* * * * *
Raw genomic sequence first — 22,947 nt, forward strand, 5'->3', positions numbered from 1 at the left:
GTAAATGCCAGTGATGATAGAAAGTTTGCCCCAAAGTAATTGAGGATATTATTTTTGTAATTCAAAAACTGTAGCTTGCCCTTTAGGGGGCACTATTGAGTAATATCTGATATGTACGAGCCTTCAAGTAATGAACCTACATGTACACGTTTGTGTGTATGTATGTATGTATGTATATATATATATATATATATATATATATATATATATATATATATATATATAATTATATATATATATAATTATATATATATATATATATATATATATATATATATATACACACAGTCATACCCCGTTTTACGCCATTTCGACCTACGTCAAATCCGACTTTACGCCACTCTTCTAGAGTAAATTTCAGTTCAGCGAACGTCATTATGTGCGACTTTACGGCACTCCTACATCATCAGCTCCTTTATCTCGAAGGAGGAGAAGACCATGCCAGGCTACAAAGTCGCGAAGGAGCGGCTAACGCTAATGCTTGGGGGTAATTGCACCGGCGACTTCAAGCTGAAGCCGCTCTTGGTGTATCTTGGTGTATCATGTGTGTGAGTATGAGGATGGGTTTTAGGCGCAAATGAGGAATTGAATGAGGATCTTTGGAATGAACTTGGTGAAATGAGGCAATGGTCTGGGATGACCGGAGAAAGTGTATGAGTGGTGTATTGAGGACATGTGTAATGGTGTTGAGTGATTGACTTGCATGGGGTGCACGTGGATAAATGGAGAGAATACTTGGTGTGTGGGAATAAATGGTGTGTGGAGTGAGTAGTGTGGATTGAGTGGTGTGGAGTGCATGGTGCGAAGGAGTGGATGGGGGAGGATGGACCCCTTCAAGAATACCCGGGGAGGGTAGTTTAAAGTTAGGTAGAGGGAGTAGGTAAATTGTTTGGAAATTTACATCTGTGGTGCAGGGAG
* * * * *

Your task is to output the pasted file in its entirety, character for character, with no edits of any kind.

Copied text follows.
Raw genomic sequence first — 22,947 nt, forward strand, 5'->3', positions numbered from 1 at the left:
GTAAATGCCAGTGATGATAGAAAGTTTGCCCCAAAGTAATTGAGGATATTATTTTTGTAATTCAAAAACTGTAGCTTGCCCTTTAGGGGGCACTATTGAGTAATATCTGATATGTACGAGCCTTCAAGTAATGAACCTACATGTACACGTTTGTGTGTATGTATGTATGTATGTATATATATATATATATATATATATATATATATATATATATATATATATATAATTATATATATATATAATTATATATATATATATATATATATATATATATATATATACACACAGTCATACCCCGTTTTACGCCATTTCGACCTACGTCAAATCCGACTTTACGCCACTCTTCTAGAGTAAATTTCAGTTCAGCGAACGTCATTATGTGCGACTTTACGGCACTCCTACATCATCAGCTCCTTTATCTCGAAGGAGGAGAAGACCATGCCAGGCTACAAAGTCGCGAAGGAGCGGCTAACGCTAATGCTTGGGGGTAATTGCACCGGCGACTTCAAGCTGAAGCCGCTCTTGGTGTATCTTGGTGTATCATGTGTGTGAGTATGAGGATGGGTTTTAGGCGCAAATGAGGAATTGAATGAGGATCTTTGGAATGAACTTGGTGAAATGAGGCAATGGTCTGGGATGACCGGAGAAAGTGTATGAGTGGTGTATTGAGGACATGTGTAATGGTGTTGAGTGATTGACTTGCATGGGGTGCACGTGGATAAATGGAGAGAATACTTGGTGTGTGGGAATAAATGGTGTGTGGAGTGAGTAGTGTGGATTGAGTGGTGTGGAGTGCATGGTGCGAAGGAGTGGATGGGGGAGGATGGACCCCTTCAAGAATACCCGGGGAGGGTAGTTTAAAGTTAGGTAGAGGGAGTAGGTAAATTGTTTGGAAATTTACATCTGTGGTGCAGGGAG